In this lesson, we’ll discuss what to do what when parties reach an impasse in the conflict resolution process.
The particular areas of focus include:
The goal of conflict resolution is to work toward an agreement that addresses the joint interests of the parties in a satisfactory way. While this is a goal, it is also a challenge that can be hard to meet at times.
This is because parties will sometimes reach an impasse, or a situation in which it appears that the joint interests just can't be met. When the parties feel like this is happening, they get frustrated because it seems as if they’re stuck.
The impasse could be over the entire conflict. In this case, the parties have gotten to a point where they don’t want to work together.
More commonly, the impasse is over one issue or interest. The parties have been working together for a while, and some things have been falling into place.
Yet there are one or two issues on which they can’t seem to agree, and this is preventing them from reaching a resolution.
In order to address this situation, you as the intervenor first need to determine whether what is happening is really an impasse, or if the parties just need to go back and revisit parts of the process in order to move forward.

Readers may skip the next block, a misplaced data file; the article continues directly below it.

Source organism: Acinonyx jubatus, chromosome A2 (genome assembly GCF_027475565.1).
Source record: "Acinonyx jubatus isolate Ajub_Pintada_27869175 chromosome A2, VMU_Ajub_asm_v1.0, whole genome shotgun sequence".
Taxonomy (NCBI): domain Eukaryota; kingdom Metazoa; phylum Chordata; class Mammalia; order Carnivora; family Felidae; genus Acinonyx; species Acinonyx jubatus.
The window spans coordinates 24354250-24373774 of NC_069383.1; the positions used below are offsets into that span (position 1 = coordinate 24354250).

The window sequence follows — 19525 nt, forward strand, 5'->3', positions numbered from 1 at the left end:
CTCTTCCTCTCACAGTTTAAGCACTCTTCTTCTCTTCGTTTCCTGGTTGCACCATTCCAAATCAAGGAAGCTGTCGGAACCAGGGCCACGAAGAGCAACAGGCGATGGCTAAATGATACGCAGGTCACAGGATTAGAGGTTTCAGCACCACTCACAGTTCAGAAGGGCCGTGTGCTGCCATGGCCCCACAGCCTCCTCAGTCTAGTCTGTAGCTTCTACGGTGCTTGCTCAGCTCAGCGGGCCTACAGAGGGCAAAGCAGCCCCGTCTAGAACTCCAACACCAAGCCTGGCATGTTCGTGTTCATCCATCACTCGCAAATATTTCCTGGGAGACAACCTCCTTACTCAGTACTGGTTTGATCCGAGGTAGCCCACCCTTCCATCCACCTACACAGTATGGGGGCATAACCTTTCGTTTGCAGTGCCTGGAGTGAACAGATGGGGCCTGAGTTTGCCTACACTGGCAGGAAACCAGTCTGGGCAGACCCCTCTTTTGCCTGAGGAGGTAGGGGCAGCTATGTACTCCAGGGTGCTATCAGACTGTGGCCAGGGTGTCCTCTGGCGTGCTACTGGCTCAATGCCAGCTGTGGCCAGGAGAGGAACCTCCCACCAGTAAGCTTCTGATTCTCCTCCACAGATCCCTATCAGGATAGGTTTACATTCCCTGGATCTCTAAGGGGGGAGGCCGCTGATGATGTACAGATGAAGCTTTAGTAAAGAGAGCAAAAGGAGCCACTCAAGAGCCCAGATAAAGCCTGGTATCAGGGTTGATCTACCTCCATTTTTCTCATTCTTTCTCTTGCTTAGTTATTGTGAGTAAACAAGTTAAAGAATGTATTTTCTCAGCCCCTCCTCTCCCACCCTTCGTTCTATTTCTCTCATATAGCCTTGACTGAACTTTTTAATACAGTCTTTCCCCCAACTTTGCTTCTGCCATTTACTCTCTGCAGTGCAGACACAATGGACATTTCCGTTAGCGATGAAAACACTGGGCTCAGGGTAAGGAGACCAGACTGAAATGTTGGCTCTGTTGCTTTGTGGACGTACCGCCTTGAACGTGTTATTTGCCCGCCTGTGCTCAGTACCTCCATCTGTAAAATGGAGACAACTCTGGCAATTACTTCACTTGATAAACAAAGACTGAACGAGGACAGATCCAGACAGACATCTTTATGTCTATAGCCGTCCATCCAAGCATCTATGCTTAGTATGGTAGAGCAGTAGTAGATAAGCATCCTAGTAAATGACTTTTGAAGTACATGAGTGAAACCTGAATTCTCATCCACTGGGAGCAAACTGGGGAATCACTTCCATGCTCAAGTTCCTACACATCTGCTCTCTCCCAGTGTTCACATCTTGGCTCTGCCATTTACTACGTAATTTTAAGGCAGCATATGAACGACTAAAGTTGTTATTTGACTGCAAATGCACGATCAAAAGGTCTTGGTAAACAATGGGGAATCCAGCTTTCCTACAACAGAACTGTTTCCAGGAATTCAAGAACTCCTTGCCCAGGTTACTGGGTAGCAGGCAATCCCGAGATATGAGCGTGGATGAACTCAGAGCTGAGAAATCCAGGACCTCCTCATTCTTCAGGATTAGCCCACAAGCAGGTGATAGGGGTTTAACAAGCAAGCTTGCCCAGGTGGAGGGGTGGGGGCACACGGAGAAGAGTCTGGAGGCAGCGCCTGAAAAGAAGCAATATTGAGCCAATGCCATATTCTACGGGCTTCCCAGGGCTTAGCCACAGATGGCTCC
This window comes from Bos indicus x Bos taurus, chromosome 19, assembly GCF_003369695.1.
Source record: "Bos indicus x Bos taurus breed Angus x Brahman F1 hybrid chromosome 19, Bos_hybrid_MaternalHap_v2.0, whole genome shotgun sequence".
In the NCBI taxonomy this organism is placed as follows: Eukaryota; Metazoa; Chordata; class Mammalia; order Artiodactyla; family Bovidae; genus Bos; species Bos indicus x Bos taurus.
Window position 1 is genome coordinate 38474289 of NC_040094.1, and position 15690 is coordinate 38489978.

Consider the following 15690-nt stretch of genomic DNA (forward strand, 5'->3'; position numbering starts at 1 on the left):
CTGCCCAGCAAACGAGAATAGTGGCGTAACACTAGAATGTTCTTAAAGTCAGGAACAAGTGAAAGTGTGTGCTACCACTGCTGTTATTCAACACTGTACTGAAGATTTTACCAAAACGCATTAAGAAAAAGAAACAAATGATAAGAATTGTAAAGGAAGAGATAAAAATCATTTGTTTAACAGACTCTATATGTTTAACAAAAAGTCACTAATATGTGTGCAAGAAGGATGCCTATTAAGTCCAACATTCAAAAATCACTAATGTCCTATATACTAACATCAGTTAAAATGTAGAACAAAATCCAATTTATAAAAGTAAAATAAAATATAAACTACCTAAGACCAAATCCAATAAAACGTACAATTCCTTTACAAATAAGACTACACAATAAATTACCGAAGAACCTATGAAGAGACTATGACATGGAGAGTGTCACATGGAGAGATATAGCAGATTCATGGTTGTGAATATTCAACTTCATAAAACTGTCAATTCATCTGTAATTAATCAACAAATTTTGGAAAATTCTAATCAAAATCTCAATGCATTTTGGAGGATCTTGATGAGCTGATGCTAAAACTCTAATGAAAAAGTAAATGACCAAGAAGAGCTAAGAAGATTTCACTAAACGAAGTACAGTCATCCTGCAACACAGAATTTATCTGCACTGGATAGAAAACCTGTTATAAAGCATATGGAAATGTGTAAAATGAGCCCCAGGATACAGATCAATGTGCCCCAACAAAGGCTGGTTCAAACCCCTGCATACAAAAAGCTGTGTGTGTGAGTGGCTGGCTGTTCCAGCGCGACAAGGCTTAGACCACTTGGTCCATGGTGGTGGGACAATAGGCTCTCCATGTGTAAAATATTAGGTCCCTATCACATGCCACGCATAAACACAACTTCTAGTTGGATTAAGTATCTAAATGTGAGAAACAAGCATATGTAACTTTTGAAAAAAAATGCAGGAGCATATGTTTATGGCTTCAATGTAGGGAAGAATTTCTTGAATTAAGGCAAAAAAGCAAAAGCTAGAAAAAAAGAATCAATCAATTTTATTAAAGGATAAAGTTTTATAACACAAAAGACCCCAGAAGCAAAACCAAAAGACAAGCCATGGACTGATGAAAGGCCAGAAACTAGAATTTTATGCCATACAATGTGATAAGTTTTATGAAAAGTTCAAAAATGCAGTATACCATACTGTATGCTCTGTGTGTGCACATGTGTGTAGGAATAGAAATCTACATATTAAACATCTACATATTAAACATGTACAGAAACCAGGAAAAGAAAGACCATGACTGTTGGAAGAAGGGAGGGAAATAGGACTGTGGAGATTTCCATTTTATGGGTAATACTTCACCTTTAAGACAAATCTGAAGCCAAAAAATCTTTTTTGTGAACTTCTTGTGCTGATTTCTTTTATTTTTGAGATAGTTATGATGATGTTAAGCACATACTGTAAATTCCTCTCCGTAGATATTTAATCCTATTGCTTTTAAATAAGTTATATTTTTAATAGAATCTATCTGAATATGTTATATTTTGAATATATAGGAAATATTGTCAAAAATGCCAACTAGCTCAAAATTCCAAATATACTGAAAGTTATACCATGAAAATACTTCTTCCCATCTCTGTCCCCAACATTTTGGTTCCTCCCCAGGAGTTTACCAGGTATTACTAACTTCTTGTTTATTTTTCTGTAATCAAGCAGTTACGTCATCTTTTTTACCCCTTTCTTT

a. Holding Private Meetings
When you sense an impasse, you need to check in with the parties; this is excellent time to use the private meeting as a way to do so.
At the beginning of the conflict resolution process, you will have explained to the parties that you may call a private meeting or a caucus with each of them to check in on the process, and to ask them if there's anything that they would like to disclose without the other party present. The parties certainly have the opportunity to ask you for a private meeting as well.
During the private meeting with each party, you'll have an opportunity to ask that party about what is happening in the process, get his or her comments and suggestions, and also find out if there’s something vital to the resolution of the conflict that the party has not yet disclosed.